How do you say that a sword is better than another?
Would be correct to compare swords with equal thickness of the edges?
What is the thickness of the edge of a Liechtenauer?
Which one of the opposing sword?
This is just to understand if my thinking is correct.

Ciao
Maurizio
View user's profile Send private message Send e-mail
Allen Foster





Joined: 17 Feb 2008
Reading list: 4 books

Posts: 244

PostPosted: Mon 12 Apr, 2010 5:52 pm    Post subject:         Reply with quote

I own both the Albion Meyer and Liechtenauer . I mostly use the Meyer for sparring because my partner uses a Meyer and I tend to over power him in the bind with the heavier (by six ounces) Liechtenauer . Although when I am sparring someone I am unfamiliar with, I like the advantage that gives. After drilling extensively with both swords, the Liechtenauer has become my favorite of the two for several reasons:

1) It is DURABLE beyond all the hype and beyond my expectations. After a year of steel sparring, I feel like the sword can just blow through any comparable competitive product and not damage it. This is my personal opinion after seeing how my Liechtenauer has chewed through and damaged many lessor swords time and time again. It is just as functional and tight today as it was the day I took it out of the box.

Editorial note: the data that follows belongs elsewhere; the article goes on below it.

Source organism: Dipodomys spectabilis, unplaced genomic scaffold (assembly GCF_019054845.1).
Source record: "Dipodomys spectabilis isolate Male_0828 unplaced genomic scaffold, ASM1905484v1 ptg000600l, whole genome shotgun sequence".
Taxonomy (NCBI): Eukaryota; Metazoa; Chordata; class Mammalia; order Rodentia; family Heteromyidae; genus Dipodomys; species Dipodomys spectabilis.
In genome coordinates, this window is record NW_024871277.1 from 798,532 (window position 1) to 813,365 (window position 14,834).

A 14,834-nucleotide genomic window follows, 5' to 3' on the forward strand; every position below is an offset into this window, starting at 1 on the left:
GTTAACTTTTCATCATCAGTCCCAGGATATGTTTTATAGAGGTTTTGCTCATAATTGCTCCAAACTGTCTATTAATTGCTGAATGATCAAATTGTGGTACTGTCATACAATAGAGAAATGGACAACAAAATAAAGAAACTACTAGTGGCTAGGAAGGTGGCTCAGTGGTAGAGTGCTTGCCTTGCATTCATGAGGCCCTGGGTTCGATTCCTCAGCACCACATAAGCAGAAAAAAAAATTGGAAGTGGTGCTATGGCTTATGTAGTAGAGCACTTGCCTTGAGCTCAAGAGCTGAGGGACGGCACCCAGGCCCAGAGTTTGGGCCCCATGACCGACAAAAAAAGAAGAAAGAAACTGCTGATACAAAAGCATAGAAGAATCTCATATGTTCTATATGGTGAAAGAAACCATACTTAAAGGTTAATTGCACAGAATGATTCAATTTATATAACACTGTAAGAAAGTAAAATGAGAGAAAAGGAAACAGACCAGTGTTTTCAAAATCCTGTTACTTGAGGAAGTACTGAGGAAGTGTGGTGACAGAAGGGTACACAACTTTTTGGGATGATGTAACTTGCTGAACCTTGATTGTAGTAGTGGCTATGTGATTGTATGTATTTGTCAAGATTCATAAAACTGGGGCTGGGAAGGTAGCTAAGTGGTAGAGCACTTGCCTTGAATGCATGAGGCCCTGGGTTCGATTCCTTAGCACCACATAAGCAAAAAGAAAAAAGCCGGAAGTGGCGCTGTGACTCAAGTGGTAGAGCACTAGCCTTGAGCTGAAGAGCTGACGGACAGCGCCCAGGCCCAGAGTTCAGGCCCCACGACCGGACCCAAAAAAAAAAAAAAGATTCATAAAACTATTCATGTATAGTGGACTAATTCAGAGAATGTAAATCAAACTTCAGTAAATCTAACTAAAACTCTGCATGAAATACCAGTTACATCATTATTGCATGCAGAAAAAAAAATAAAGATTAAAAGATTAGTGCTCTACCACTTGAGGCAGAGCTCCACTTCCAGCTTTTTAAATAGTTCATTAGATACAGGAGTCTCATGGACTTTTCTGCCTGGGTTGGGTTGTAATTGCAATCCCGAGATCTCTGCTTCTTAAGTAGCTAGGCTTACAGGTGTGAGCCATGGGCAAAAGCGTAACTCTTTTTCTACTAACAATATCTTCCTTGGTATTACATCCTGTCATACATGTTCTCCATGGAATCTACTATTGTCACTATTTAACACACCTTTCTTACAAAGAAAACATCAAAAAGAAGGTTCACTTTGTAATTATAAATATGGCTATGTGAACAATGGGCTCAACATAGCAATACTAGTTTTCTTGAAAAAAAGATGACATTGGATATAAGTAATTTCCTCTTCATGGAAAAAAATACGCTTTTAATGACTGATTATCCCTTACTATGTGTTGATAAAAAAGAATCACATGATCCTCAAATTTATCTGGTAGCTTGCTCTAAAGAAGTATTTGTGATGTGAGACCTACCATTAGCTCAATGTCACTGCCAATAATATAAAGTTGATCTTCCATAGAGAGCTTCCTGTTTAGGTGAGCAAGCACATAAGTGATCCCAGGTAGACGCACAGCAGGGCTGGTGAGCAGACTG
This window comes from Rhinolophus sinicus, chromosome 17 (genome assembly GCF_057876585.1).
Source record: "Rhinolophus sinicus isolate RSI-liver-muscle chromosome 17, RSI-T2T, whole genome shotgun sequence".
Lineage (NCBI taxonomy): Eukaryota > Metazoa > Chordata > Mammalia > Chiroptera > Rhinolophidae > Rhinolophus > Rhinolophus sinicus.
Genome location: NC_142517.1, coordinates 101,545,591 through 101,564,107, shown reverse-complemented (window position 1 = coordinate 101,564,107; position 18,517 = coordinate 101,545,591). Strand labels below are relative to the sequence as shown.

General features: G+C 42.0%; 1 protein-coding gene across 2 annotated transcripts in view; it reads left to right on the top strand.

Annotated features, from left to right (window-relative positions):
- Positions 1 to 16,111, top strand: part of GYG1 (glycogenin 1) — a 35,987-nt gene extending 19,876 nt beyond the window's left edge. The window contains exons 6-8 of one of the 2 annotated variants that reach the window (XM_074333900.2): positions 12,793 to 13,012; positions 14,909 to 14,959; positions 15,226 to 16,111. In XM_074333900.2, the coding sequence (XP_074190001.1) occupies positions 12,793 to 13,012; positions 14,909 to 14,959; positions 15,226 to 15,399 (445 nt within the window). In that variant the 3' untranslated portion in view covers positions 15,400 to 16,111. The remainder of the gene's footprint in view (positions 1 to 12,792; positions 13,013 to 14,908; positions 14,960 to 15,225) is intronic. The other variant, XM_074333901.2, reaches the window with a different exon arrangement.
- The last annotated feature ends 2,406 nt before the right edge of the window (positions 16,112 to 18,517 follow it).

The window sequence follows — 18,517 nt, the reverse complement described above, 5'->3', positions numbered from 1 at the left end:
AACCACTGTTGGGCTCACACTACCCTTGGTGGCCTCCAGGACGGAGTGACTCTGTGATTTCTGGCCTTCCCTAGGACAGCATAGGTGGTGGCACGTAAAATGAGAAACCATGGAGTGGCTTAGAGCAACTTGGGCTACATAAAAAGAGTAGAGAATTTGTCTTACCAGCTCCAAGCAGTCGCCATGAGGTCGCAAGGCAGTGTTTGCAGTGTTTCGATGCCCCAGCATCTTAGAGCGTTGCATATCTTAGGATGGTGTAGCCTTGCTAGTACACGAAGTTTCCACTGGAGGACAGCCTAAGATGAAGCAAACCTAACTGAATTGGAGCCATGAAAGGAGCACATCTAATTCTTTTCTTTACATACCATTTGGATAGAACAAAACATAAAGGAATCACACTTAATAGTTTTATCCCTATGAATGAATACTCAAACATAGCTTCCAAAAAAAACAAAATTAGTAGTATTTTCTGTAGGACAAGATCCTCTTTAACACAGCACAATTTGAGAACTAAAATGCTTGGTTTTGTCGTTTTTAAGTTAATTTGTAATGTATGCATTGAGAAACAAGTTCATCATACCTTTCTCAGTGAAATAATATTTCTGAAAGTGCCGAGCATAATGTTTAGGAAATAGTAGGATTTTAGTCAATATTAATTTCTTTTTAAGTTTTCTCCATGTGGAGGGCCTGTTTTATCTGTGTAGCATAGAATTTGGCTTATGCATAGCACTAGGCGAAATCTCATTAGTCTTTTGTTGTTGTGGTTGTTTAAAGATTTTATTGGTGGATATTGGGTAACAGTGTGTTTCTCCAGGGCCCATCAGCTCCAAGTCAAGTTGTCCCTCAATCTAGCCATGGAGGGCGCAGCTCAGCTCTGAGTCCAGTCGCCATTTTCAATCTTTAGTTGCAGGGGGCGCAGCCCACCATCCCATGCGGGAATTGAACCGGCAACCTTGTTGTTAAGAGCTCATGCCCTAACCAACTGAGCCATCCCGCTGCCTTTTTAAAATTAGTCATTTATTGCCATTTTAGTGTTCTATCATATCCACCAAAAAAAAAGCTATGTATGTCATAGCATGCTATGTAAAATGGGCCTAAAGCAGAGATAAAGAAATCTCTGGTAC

2) It is SAFER because the tip is more rounded than comparable swords I have seen. I have gotten to where I don't want to spar against people with other brands because the tips on those swords are much pointier than my own and I just don't feel safe. I also believe it is safer because the edges are much thicker than most other blunts I have seen (except for the I beam). The thicker edge tends to spread out the force of the strike a little more than most blades reducing the chance of injury in my opinion.